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Rights and Responsibilities of Ancillary Personal Representatives

January 5, 2018

Personal representatives appointed in Ancillary Probates have the same rights, powers, and authority as all personal representatives in Florida to manage estates including but not limited to the ability to sell, lease, or mortgage local property and raise funds for the payment of debts, claims, and devises in the domiciliary jurisdiction.  They still must pay close attention to Florida Statutes that bar or apply certain limitations on exercising these powers during a variety of circumstances. 

 

Dealing with Florida Real Property
 

An ancillary personal representative, without order from the court, may dispose of real property located in Florida if the decedent’s will specifically grants the power to sell or mortgage the real property.

 

In addition, generally, the personal representative may sell Florida real property at a public or private sale if the personal representative concludes that such a sale is in the best interests and to the advantage of both the estate including those interested in the property.  In this situation a court must authorize the sale. 

 

Rights of Ancillary Personal Representative to Sue and be Sued

 

Lawsuits may be brought in Florida regarding Florida property against any appointed personal representative, whether foreign or not. The personal representative, as long as they are appointed in any US state or territory, may defend against any of these actions, generally with the costs being the burden of the estate with some exceptions. The Florida court will require authenticated copies of probates will or letters of administration obtained in the U.S.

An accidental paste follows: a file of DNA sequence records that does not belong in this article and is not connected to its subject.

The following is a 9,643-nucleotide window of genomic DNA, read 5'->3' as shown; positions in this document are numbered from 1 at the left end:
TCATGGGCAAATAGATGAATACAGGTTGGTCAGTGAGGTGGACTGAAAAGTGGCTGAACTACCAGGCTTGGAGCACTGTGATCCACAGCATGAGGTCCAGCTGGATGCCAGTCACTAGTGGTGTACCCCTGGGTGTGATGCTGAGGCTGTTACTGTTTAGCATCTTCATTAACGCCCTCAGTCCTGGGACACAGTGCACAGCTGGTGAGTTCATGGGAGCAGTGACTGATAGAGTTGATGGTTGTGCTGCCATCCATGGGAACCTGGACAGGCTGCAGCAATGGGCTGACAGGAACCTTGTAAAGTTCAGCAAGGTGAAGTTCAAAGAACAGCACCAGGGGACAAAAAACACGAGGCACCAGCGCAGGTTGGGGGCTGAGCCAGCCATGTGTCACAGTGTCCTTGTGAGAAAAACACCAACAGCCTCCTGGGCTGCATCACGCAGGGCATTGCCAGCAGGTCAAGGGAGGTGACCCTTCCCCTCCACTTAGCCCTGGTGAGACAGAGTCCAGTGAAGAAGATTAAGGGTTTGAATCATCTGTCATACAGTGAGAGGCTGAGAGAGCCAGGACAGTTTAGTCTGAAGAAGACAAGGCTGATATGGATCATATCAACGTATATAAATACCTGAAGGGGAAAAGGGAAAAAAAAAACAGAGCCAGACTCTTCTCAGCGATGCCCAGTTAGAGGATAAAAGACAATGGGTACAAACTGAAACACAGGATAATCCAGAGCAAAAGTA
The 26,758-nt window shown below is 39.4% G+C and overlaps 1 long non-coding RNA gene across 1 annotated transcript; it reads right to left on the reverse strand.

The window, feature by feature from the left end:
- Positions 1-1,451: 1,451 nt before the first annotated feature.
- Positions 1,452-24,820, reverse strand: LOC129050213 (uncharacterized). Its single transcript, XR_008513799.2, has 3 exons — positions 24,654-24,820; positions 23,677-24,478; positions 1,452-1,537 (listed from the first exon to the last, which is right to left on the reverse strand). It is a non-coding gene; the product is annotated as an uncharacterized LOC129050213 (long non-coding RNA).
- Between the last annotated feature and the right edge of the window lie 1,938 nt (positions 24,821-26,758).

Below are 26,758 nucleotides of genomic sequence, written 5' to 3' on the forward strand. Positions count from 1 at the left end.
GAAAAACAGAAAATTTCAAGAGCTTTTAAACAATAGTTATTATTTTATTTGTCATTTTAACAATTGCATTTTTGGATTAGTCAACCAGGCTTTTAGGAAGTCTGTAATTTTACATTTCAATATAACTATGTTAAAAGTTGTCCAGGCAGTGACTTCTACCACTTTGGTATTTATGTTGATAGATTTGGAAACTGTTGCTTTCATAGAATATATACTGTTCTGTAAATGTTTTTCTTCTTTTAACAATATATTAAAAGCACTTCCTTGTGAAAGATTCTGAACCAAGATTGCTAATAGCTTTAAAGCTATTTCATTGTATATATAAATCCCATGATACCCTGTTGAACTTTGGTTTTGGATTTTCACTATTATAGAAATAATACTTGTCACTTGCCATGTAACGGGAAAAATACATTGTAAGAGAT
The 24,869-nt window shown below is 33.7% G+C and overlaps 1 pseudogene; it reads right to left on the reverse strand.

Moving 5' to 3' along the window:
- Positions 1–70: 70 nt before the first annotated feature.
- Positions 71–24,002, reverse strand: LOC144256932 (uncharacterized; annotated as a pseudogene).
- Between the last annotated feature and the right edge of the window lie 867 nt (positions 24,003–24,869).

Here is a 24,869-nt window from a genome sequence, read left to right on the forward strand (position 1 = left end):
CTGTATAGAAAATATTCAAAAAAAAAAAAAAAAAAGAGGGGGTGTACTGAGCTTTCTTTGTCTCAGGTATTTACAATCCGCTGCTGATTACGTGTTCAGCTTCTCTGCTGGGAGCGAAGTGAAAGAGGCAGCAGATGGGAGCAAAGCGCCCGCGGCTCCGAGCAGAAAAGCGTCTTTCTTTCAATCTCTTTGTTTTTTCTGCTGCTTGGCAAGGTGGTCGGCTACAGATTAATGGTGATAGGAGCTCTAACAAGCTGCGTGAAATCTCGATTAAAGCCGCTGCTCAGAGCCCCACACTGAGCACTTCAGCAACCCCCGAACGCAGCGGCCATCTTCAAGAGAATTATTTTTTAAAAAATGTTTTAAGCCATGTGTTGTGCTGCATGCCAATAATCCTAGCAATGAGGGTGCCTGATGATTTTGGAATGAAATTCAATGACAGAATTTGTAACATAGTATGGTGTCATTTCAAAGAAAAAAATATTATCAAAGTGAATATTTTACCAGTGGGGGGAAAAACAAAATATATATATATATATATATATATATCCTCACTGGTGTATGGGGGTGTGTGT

Personal Liability of Ancillary Personal Representative

 

The ancillary personal representative may incur personal liability in certain situations. Often these situations generally arise when the ancillary personal representative fails to disclose the personal representative’s representative capacity and identify the estate in an agreement.  Also, while less frequent, the ancillary personal representative may be personally at fault for obligations arising from control of the estate or various torts that are committed over the court of the estate administration.

 

 

 

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